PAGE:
Perspective: School Shootings
We are unfortunately informed once again of another horrific, senseless school shooting. They don’t stop. When will the next one be? Who will be the next shooter and who will be the next unsuspecting victims?
Once again, American kids go to school to pursue education and American life but are murdered by a classmate while walking the hallway or sitting in a class. This has to stop. Will it ever?
According to news reports, on November 30, 2021, Ethan Crumbley, a 15-year-old, took the lives of four schoolmates and injured seven others at Oxford High School, a Detroit, Michigan suburb.
Crumbley has once again reminded us of the horrific outcomes of mental illness and the importance of parents, teachers, churches and communities working together to protect each other.
According to news reports, the Oxford school was alerted to Crumbley’s disturbing social media posts, drawings depicting violence and other actions that had called for his parents to come to the school for a serious talk about their child. Reports of the parents buying an automatic weapon for their son’s Christmas present and taking him to a shooting range for practice is revealing their denial of, as well their failure to address, their son’s problems.
My dad gave me some shotgun lessons when I was growing up. I was turned loose in the hills of Appalachia to hunt for squirrels at the age of 12 with a hunting license. Parents teaching their children to shoot a weapon and hunt are as old as our nation. However, parents should never provide their children access to guns when there are obvious warnings of mental illness.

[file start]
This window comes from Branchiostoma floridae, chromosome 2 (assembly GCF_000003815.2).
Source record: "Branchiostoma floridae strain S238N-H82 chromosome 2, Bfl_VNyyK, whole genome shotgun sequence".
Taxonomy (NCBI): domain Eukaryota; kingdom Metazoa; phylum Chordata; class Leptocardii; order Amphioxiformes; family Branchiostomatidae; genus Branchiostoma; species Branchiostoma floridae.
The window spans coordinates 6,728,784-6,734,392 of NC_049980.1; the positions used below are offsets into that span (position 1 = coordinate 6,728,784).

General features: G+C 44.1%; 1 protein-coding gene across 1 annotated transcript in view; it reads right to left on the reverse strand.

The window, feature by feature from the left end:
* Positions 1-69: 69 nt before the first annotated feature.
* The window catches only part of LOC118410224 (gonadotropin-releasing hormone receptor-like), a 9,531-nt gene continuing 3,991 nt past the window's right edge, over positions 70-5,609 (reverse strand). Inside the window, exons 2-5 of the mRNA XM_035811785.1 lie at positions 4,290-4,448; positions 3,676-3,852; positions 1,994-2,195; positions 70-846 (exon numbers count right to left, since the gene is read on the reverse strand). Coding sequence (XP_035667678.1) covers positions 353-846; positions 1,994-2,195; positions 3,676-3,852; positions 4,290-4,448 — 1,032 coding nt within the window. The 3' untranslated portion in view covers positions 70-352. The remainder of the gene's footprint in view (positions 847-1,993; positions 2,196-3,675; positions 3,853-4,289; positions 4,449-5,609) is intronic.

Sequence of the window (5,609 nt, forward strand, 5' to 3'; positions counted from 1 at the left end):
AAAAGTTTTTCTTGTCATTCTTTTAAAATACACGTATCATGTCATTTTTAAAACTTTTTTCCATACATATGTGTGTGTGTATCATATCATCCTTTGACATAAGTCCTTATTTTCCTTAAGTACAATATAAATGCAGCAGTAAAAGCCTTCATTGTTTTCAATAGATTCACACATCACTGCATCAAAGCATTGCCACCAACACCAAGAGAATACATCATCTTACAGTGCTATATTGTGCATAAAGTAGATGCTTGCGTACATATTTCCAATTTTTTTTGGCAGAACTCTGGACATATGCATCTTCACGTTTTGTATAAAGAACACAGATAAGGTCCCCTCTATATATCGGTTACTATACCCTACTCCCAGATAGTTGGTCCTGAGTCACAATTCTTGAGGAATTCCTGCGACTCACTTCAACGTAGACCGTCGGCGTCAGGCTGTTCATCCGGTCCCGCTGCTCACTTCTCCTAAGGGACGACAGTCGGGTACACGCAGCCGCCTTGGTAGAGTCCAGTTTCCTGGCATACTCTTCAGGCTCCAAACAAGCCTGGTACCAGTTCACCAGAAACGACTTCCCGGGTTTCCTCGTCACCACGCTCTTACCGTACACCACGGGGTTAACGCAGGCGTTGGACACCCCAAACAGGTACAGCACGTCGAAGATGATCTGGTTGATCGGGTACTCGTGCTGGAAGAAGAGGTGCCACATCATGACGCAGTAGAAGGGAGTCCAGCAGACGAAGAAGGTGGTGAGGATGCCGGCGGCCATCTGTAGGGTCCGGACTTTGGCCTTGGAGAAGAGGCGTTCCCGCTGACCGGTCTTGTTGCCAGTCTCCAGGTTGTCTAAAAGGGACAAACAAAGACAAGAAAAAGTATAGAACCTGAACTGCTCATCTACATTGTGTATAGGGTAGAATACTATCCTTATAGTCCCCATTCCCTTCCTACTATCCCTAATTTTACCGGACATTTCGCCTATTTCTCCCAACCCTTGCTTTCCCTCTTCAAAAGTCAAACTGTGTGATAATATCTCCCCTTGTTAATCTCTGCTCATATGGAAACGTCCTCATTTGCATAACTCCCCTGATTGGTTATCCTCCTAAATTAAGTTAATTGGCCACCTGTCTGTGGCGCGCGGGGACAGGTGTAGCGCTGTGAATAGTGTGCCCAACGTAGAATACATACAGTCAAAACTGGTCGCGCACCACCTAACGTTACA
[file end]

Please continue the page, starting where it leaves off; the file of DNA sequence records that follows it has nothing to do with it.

Past school shooters have talked about being bullied by classmates or not fitting into any of the school social groups. Rejection, being bullied, failure to make the school team or feeling outright mistreated makes anyone feel bad, dejected and disappointed. Such feelings should be a push to any of us to look at ourselves to see how we either must adjust, change, work harder, problem solve as to what is happening or even find a different school or community in which to live. Hurting others never resolves anything and only increases our pain, darkness and sentences the rest of our lives to prison or regret of how we handled our feelings.
School can be a difficult life learning ground. What we face in the local school often is only preparing us for what we may face at the office, the factory, the workplace and the neighborhood. Throughout life we know everyone is not going to like us, accept us, applaud us or even try to get along with us. There are always people who don’t like us. However, there are people who will affirm, support and befriend us. Sometimes it just takes a while to find those communities, houses of faith, social groups and others with whom we can emotionally connect.
The Ethan Crumbleys of the world are sad, scary and wreak destruction. They need help now. His life and many other lives are forever destroyed. Apparently, his parents were living in some sort of disconnected denial of what their son was really about to do to himself, them and many others.
Schools and work places must have all authority to protect themselves quickly. Oxford school officials were alarmed by some of his actions. They were trying to work with the parents. Looking back, he should have been escorted out of the school and barred from its grounds until a professional counselor had given written permission for his return. I know, hindsight is always 20/20.
Sadly, for those who are now dead, it’s too late. Maybe the other Ethan Crumbleys can be stopped today, right now, before it’s too late.
Dr. Glenn Mollette
Dr. Glenn Mollette is a graduate of numerous schools including Georgetown College, Southern and Lexington Seminaries in Kentucky. He is the author of 12 books including Uncommon Sense. His column is published weekly in more than 600 publications in all 50 states. Contact him at GMollette@aol.com. Learn more at www.glennmollette.com.